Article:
"We typically tend to be cast as the bad guys in a moral play up against mothers and church leaders who are trying to protect their kids," he said. "Needless to say at the same time accusations are coming from institutes like this, we've got the FTC singling out the video game industry among all other industries for the effectiveness of its efforts to prevent the marketing of violent content to kids."
Morris argues that the premise that video games have become increasingly violent and that the industry has become increasingly lax in its efforts to keep the wrong games out of kids' hands, is just wrong.
He goes on to say that people need to understand that video and computer games are not just for kids anymore but that as long as politicians and others are able to score "no-risk political points" when they attack the industry, it will continue.
"Even if we granted it that 'millions of copies of violent games are making their way into the hands of underage players,'" he said, "it's not because the video game industry is selling the games off the backs of trucks in schoolyards.
Morris claims that 70 percent to 80 percent of video game purchases are made by adults who buy their children M-rated games out of ignorance.
It's a point that the National Institute on Media and the Family makes in the report card as well as with their motto "Watch what your kids watch."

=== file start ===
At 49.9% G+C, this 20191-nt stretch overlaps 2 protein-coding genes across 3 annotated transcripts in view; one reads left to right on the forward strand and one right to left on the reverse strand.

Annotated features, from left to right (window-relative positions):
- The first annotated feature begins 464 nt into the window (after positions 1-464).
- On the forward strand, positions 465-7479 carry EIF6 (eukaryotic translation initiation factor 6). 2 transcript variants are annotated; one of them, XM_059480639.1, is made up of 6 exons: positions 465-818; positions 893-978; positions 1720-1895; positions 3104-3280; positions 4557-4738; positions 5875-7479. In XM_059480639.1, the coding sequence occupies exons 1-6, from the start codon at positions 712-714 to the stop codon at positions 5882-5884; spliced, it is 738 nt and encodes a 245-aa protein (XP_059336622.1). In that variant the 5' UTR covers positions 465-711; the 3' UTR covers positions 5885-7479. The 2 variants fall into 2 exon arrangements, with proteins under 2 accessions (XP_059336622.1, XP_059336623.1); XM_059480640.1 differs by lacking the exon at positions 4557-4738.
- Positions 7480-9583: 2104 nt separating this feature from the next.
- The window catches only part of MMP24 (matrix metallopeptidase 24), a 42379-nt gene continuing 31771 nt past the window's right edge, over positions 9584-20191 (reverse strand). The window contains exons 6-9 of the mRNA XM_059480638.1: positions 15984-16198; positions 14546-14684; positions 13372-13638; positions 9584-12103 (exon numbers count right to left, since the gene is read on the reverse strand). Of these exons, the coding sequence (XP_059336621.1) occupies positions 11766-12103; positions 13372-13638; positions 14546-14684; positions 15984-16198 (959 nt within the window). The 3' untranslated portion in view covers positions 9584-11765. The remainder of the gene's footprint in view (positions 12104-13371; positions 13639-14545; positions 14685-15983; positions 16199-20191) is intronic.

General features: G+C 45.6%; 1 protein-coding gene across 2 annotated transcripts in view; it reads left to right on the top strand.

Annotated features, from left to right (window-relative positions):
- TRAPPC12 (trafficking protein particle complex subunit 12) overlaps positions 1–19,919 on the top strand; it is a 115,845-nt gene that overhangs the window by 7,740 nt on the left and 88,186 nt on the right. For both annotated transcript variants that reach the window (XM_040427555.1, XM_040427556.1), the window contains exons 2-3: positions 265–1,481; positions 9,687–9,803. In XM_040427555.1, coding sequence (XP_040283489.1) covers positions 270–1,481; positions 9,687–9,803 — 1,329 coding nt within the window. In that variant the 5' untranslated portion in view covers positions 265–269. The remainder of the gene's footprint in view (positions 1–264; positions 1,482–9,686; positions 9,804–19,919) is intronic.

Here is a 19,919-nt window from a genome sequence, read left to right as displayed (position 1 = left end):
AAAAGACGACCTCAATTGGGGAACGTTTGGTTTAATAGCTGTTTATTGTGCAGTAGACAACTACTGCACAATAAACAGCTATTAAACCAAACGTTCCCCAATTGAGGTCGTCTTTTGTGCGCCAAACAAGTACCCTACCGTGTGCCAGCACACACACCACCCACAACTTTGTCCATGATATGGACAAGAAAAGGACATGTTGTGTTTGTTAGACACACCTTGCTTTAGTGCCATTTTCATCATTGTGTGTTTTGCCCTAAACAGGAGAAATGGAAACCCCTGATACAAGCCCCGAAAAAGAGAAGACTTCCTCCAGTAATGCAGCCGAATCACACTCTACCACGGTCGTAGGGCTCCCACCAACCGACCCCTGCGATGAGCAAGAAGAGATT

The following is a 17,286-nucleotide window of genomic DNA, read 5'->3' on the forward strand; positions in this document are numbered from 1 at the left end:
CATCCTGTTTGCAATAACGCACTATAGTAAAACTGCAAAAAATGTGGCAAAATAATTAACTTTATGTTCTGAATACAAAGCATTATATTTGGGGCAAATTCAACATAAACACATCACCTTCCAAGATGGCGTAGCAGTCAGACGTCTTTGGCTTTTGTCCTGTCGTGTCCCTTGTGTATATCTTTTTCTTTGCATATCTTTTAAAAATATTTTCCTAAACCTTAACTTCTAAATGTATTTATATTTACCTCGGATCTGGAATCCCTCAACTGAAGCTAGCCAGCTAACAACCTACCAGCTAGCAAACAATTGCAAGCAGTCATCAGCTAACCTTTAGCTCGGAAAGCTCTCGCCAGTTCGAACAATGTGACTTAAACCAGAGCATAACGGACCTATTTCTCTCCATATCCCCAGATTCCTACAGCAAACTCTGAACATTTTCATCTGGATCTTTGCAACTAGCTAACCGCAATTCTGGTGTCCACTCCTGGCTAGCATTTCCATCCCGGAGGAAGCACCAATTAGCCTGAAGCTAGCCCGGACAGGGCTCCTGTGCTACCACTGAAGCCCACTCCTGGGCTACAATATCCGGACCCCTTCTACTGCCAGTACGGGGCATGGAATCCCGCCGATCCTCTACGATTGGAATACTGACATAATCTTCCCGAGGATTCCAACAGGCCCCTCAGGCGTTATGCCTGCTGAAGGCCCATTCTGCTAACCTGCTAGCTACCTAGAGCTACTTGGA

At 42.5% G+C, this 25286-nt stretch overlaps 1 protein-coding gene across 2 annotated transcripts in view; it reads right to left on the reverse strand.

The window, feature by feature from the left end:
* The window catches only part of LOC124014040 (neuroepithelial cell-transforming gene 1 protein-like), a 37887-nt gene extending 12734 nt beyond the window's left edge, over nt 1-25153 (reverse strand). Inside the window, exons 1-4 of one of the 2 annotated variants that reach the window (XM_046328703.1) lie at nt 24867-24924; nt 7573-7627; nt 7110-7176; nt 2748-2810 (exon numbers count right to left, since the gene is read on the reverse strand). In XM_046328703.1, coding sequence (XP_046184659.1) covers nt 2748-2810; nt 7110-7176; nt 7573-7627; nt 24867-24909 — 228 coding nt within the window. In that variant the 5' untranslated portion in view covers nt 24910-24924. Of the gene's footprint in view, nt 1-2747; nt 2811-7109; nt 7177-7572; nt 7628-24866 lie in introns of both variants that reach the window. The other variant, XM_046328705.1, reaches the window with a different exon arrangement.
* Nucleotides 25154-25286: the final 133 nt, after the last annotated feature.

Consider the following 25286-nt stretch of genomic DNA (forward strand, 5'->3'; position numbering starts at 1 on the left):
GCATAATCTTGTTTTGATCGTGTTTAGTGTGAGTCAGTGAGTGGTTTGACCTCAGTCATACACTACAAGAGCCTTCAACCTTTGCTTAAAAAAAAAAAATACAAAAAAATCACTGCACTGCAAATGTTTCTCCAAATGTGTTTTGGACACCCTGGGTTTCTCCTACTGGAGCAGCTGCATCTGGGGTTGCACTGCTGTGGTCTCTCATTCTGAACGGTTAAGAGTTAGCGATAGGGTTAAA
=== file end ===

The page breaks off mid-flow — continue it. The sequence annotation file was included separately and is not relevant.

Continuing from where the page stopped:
Still, Morris contends that the institute could be doing a lot more good if their goal was to help rather than to get publicity.
"If the National Institute on Media and the Family really wants to help, they'd take all this energy they're expending on these 'killology' reports, and spend this energy on educating their members and educating parents around the country about the rating system," he said. "That might actually do some good."
The institute's report comes in the same year that saw the latest installment of the popular Grand Theft Auto series embroiled in a scandal when it was revealed that the game contains a hidden code that allowed players to engage in sexual acts.
The uncovered game material was dubbed "Hot Coffee" because after the player finished a successful date with one of his in-game girlfriends, he would be invited in for a hot cup of java.
"Hot Coffee" caused a media frenzy and national outrage as elected officials stood in line to denounce the industry and call for hearings.
Also this year, several states, including Michigan and California put forth legislation to punish retailers who sell video games with questionable material to minors.
In Michigan the law hit a snag when a federal judge issued a preliminary injunction stopping the law from going into effect until a lawsuit by the gaming industry is resolved.
The IEMA -- or Interactive Entertainment Merchants Association -- said in a statement that although they're pleased with some of the report's findings, they feel that the way in which the Institute does their research is deeply flawed.
"We have repeatedly requested that the National Institute on Media and the Family disclose their methodology so that we may better understand how they cull their results and [have] been denied year after year," the statement said.